* I need to constantly be reminded that “God opposes the proud but gives grace to the humble.” (1Peter 5v5) I’ve found that the only way to kill pride and gain/retain humility is to firmly fix my eyes on the person and finished work of Jesus, the King of the universe who came as a servant and humbled Himself to the point of dying on a cruel cross – for me! I am/have nothing without Him.
ii) Submission – Our posse of wise counsellors should always include leaders of our local church. We live in a generation that resents authority and consistently kicks against it. This godless, rebellious attitude has also crept into the church like a subtle ninja, to the extent that the leaders that God has placed over us are now often regarded as little more than service providers, administrators or mere lifestyle consultants, rather than men that God has appointed and anointed to lovingly lead and shepherd our souls. Submission to our church leaders doesn’t generally come naturally to us and it requires significant dollops of humility (see point above!) The true reality of where we’re at with our leaders will be revealed when they give us counsel that we disagree with or that clashes with our own ideals or our agenda. A humble attitude to leaders will always manifest itself in teachability, accountability and gracious submission. Leaders aren’t perfect. They are fallible and they do get things wrong. However, we’re not responsible for their decisions – they are! The only person whose decisions we are ultimately responsible for is our own. I find this scripture particularly challenging on this point:
“Obey your leaders and submit to them, for they are keeping watch over your souls, as those who will have to give an account. Let them do this with joy and not with groaning, for that would be of no advantage to you.” (Hebrews13v17)
* I need to willingly, lovingly submit to my own leadership. When I find this hard I need to remember Jesus and be encouraged to follow His example of humble submission to the will of His Father, even through the trauma of Gethsemane and Calvary!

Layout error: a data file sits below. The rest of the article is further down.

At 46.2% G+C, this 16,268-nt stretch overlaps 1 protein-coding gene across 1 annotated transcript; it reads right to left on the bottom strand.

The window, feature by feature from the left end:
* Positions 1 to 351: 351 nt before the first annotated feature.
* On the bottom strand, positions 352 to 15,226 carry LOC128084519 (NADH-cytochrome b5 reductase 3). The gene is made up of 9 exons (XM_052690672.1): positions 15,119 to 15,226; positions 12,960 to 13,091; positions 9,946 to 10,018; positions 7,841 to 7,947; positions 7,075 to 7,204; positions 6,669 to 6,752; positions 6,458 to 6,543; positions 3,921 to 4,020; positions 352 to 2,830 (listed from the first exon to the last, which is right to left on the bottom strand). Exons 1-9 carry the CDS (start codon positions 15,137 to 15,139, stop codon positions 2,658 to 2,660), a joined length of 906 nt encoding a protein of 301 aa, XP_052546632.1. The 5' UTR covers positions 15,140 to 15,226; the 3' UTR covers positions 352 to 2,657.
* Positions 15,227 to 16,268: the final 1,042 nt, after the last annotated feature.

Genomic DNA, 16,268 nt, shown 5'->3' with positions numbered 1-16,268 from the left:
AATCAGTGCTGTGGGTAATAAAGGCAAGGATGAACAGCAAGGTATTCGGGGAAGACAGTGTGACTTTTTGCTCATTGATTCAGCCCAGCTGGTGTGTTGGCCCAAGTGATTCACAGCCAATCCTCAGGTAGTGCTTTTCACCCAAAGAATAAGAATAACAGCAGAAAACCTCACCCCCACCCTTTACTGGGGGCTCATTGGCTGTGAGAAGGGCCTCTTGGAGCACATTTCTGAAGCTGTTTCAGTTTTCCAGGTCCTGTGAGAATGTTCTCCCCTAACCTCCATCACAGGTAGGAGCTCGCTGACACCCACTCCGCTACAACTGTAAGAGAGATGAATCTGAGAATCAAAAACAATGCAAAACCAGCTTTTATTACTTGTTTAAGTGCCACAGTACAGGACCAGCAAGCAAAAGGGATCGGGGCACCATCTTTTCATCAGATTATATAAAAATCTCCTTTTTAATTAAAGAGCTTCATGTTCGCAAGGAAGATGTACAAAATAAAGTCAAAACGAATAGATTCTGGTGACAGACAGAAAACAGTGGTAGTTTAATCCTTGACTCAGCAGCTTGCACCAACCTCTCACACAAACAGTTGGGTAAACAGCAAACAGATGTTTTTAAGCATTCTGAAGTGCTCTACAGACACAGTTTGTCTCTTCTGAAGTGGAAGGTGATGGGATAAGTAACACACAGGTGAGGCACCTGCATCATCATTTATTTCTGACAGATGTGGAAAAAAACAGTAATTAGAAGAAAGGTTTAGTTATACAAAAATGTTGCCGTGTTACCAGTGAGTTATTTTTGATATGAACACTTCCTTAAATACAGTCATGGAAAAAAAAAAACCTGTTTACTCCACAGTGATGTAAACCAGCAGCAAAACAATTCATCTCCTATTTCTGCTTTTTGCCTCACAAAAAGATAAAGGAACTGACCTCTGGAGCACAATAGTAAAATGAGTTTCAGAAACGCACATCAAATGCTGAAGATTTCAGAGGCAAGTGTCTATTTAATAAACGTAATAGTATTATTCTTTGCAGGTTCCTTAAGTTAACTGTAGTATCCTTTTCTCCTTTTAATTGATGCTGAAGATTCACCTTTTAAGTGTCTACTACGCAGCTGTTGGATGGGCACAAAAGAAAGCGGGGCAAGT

iii) Patient – I’m probably the most impetuous person I know (that’s not a good thing!) My journey through life has been blighted by so many wrong turns and bad decisions that have ultimately come down to my tendency to rush into things quicker than Usain Bolt out of the blocks. So much pain, carnage and confusion could have been avoided if I had patiently waited for more wisdom and clarity. When it comes to seeking the input of an abundance of counsellors, patience is crucial. Not every one operates at a million miles per hour, some people are far more cautious, thoughtful, considered and thorough (which isn’t always a bad thing!) If we want their counsel but insist on it being on our timescale, we run the risk of wrecking the whole point of having an abundance of counsellors. Sometimes the length a process takes can be more important than the guidance that eventually comes out of it!
* I’m so rubbish at being patient. I need to constantly remind myself that God’s timing is perfect and that, as the theological giant Elvis Presley taught “only fools rush in”. I love the fact that in Hebrew one of the words for “wait” can also be translated as “hope.” That’s how I need to wait – hopefully. I need God’s grace to do that!
In conclusion then, when it comes to guidance for our lives, there is a lot to be said foe doing that in the company of wise, trusted, godly companions:
“Without counsel plans fail, but with many advisers they succeed.” (Proverbs 15v22)
Next up on the rant: The final part of this series on guidance – 6. Silence…